SOUTHPORT, CONN. — It’s not every day that you get to park your butt in the exact same seat that once accommodated John F. Kennedy. Shining in the early spring sun at the Classic Car Gallery here was the four-door 1963 Lincoln Continental that both JFK and Jackie Kennedy used for a parade in Fort Worth, Texas, the day before he was assassinated in Dallas on Nov. 22, 1963.
That car complements a 1960 Lincoln Mark V limousine that was reportedly in the Kennedy White House motor pool, and both are owned by Connecticut resident and Kennedy memorabilia collector and dealer John Reznikoff (who bought them at auction from the aptly named Museum of American Tragedy).
Reznikoff has had them for more than a decade, but plans to sell them next year — the 50th anniversary of the Kennedy assassination. To that end, he and Alan Goodman of the Classic Car Gallery have gotten them running again — though the interiors are preserved as they were. The red leather (see photo) is cracked a bit, but that’s the actual Kennedy seat, isn’t it? (Note: In November 2013, Reznikoff sold the white Lincoln Continental at auction for $360,000. "I'm sad that it's gone," he says, "and you'll see it at a museum in the near future.")
I drove both cars, which displayed the characteristics people wanted in those days — ultra-light power steering and brakes, floaty rides and whisper-quiet engines. The limo (with a divider window, passenger air conditioning and radio controls, and an ultra-cool two-way telephone that must have been nearly unique at the time) had acres of black hood. That diminished the view forward somewhat, but it was fine in a straight line with substantial V-8 power despite the weight. Backing it up, though, reminded me of my old school-bus-driving days — zero visibility.
The convertible reminded me of what innovative cars these Lincolns were — with subdued styling that went against the fins and chrome of the era and a unique-at-the-time four-door convertible body style. The car’s provenance is fairly well established, since Reznikoff has photos of the car with the Kennedys aboard in that Fort Worth parade.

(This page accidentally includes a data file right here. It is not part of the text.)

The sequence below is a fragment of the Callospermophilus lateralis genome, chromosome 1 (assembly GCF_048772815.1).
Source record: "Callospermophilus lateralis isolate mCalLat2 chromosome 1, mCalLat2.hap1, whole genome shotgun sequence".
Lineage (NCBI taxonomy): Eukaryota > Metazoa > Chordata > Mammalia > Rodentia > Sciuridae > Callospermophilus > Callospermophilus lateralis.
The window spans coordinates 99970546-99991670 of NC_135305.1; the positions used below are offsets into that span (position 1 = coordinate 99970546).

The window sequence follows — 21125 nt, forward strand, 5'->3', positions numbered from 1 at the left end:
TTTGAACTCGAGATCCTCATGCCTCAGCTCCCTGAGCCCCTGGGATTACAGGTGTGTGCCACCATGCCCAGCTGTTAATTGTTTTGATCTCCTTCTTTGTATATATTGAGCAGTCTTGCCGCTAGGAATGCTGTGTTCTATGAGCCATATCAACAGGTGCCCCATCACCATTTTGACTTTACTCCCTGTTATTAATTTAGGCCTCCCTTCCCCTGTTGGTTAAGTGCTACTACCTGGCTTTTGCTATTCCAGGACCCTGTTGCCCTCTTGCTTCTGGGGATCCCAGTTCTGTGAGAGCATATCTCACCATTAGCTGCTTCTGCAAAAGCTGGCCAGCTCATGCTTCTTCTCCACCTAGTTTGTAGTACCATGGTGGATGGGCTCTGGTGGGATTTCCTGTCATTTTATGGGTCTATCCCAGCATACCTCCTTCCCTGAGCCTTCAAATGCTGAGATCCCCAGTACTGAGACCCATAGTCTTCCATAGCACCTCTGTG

The limo, well, that one is harder to document. It certainly looks presidential! There’s no question that the museum advertised it as a Kennedy parade car, and it was described as such by an owner who bought it off a used-car lot in the early 1970s. He later attempted to donate the car to the Kennedy Library in Boston, but they declined in a polite letter saying there was no room for vehicles.
The eccentric Museum of American Tragedy — it must have been a great destination for school groups — also advertised the highly mangled Buick Electra Jayne Mansfield death car, and the getaway Ford from the movie "Bonnie and Clyde." The museum (at right) had Kennedy memorabilia aplenty, including both cars and miscellaneous stuff found in Lee Harvey Oswald’s room after he died. Owner L.H. “Buddy” Hough died in 1996 and the museum closed two years later, hence the auction. For some odd reason, there is an American Tragedy Museum band with a page on Facebook.
I called Michael Bromley, author of both "Stretching It: The Story of the Limousine" (written with Tom Mazza) and "William Howard Taft and the First Motoring Presidency, 1909-1913."
“Hmm,” he said, “a 1960 Lincoln? It may have been introduced to the fleet prior to Kennedy’s time in office, and it could have been one of the cars that were doled out to the White House in a $500-a-year lease arrangement with Ford. In those days, they went through a lot of cars and would then dump them back into the used-car market. That’s why some ended up in the arms of petty dictators around the world. Did you see the ‘70s Lincoln limousine that was used for Kim Jong-Il’s funeral in North Korea?"
Establishing a car's history can be difficult. I searched the rear cushions for stray copies of "Profiles in Courage," but didn't find one. Divider-window Lincolns definitely had VIP owners, though not necessarily presidential ones.
The White House fleet of the time definitely included a 1960 Chrysler Crown Imperial limo with body by Ghia that Jackie Kennedy used on formal occasions, and a Lincoln convertible lent by Ford that she drove around herself. And, of course, there was the four-door 1961 convertible limousine, VIN #1Y86H405950, known as the X-100, which was custom-made by Hess & Eisenhardt. It was the JFK death car, and is one of the most famous vehicles in the world. If you want to see it, go to the Henry Ford Museum in Dearborn, but you may be disappointed — after the assassination, the car was much modified for security reasons. As an enclosed limo, it went on to serve Lyndon Johnson and Richard Nixon, too.
Here's John Reznikoff telling you all about his pride and joy Lincolns: